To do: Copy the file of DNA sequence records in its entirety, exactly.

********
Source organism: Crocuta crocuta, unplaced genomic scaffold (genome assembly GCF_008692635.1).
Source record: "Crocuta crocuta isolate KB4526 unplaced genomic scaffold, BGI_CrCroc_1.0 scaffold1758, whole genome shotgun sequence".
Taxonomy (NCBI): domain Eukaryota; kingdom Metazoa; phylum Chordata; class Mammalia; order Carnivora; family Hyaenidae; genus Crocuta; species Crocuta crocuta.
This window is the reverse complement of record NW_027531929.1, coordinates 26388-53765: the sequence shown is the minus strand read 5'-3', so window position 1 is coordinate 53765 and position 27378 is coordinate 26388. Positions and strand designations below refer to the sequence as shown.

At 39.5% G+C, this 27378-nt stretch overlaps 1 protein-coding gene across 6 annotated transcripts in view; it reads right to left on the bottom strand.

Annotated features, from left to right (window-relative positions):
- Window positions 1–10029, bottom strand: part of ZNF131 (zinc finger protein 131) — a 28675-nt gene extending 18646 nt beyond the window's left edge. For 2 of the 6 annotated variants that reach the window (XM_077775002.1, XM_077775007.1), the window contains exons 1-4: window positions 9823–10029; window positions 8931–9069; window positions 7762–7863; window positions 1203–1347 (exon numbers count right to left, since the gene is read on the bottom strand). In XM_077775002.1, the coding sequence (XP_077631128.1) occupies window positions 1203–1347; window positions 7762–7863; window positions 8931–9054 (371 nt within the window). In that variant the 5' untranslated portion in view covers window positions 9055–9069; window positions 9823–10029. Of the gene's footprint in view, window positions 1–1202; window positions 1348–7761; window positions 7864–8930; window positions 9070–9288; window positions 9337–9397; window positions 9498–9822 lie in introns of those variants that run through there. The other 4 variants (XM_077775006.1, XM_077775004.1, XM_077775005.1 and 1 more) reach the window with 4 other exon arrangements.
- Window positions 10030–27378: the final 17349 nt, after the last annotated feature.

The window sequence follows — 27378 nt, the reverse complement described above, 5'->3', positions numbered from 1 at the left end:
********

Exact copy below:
Source organism: Crocuta crocuta, unplaced genomic scaffold (genome assembly GCF_008692635.1).
Source record: "Crocuta crocuta isolate KB4526 unplaced genomic scaffold, BGI_CrCroc_1.0 scaffold1758, whole genome shotgun sequence".
Taxonomy (NCBI): domain Eukaryota; kingdom Metazoa; phylum Chordata; class Mammalia; order Carnivora; family Hyaenidae; genus Crocuta; species Crocuta crocuta.
This window is the reverse complement of record NW_027531929.1, coordinates 26388-53765: the sequence shown is the minus strand read 5'-3', so window position 1 is coordinate 53765 and position 27378 is coordinate 26388. Positions and strand designations below refer to the sequence as shown.

At 39.5% G+C, this 27378-nt stretch overlaps 1 protein-coding gene across 6 annotated transcripts in view; it reads right to left on the bottom strand.

Annotated features, from left to right (window-relative positions):
- Window positions 1–10029, bottom strand: part of ZNF131 (zinc finger protein 131) — a 28675-nt gene extending 18646 nt beyond the window's left edge. For 2 of the 6 annotated variants that reach the window (XM_077775002.1, XM_077775007.1), the window contains exons 1-4: window positions 9823–10029; window positions 8931–9069; window positions 7762–7863; window positions 1203–1347 (exon numbers count right to left, since the gene is read on the bottom strand). In XM_077775002.1, the coding sequence (XP_077631128.1) occupies window positions 1203–1347; window positions 7762–7863; window positions 8931–9054 (371 nt within the window). In that variant the 5' untranslated portion in view covers window positions 9055–9069; window positions 9823–10029. Of the gene's footprint in view, window positions 1–1202; window positions 1348–7761; window positions 7864–8930; window positions 9070–9288; window positions 9337–9397; window positions 9498–9822 lie in introns of those variants that run through there. The other 4 variants (XM_077775006.1, XM_077775004.1, XM_077775005.1 and 1 more) reach the window with 4 other exon arrangements.
- Window positions 10030–27378: the final 17349 nt, after the last annotated feature.

The window sequence follows — 27378 nt, the reverse complement described above, 5'->3', positions numbered from 1 at the left end: